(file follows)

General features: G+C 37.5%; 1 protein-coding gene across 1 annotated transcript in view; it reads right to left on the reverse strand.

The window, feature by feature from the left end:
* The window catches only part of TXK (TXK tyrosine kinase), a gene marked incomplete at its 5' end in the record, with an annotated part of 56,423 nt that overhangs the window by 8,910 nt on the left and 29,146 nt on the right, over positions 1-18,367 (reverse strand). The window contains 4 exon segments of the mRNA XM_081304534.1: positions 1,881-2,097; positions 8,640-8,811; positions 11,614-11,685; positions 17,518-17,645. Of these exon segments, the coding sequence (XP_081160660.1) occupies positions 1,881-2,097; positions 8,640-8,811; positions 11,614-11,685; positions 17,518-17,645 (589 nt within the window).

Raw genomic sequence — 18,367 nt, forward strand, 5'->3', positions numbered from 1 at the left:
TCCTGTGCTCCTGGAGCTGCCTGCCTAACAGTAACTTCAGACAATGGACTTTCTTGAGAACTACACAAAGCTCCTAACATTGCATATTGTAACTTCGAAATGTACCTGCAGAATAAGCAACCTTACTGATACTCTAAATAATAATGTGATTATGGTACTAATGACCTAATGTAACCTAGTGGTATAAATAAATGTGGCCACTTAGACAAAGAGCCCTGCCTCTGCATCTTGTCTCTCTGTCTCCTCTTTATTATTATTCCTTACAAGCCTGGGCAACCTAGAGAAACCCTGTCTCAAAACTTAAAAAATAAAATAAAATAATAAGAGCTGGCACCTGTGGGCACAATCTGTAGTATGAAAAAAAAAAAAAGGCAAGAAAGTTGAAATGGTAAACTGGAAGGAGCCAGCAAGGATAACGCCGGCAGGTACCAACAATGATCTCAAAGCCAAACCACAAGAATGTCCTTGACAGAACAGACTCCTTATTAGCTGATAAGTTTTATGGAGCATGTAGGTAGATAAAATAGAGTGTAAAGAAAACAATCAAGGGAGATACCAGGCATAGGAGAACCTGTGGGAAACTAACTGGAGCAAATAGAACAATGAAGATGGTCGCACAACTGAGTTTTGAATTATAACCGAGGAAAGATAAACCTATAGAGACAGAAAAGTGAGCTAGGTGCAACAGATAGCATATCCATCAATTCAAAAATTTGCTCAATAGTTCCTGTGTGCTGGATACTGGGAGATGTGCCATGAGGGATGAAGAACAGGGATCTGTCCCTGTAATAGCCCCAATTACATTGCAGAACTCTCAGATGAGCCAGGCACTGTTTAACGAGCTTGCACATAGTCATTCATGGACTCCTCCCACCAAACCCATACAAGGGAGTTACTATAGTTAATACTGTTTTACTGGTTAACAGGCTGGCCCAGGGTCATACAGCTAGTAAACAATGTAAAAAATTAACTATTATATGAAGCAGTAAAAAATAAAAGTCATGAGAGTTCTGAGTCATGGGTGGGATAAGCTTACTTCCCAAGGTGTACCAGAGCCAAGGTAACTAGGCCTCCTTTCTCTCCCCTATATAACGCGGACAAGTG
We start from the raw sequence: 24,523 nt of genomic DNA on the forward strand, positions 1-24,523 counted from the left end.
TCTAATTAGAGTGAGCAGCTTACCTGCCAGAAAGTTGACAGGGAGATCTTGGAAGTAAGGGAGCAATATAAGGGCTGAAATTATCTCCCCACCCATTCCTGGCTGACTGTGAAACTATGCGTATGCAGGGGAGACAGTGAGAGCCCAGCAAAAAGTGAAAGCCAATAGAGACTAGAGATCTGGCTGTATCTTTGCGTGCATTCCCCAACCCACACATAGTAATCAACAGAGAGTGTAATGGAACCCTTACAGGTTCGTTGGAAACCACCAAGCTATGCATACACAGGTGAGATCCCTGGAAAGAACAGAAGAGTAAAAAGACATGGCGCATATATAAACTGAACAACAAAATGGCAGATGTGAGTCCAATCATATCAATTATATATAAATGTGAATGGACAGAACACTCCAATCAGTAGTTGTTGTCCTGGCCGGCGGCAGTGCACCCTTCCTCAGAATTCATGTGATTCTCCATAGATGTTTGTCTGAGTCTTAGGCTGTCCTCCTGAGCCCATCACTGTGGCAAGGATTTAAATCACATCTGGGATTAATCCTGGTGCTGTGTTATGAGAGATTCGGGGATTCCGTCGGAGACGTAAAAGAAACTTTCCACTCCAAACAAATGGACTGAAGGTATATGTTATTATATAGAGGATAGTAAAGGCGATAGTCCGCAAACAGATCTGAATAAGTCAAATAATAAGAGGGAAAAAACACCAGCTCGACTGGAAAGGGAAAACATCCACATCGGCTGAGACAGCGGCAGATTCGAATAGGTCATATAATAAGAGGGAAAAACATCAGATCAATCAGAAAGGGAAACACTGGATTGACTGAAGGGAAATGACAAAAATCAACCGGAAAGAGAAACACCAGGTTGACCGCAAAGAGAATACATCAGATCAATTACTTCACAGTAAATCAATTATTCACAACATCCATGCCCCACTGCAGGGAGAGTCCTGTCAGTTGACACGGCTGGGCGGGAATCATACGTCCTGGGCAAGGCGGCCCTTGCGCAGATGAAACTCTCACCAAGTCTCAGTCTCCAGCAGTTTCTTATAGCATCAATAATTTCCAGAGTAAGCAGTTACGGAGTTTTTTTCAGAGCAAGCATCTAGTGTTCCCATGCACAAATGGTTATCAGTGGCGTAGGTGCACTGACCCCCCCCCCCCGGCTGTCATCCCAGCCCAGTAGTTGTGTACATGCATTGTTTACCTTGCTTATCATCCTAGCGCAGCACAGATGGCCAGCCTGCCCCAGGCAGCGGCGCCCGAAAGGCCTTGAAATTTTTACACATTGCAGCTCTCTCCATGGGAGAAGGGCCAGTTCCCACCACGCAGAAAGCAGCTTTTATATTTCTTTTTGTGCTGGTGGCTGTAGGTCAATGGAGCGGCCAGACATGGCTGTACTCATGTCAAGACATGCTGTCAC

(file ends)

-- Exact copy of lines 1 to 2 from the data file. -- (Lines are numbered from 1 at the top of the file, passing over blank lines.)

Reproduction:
General features: G+C 37.5%; 1 protein-coding gene across 1 annotated transcript in view; it reads right to left on the reverse strand.

The window, feature by feature from the left end: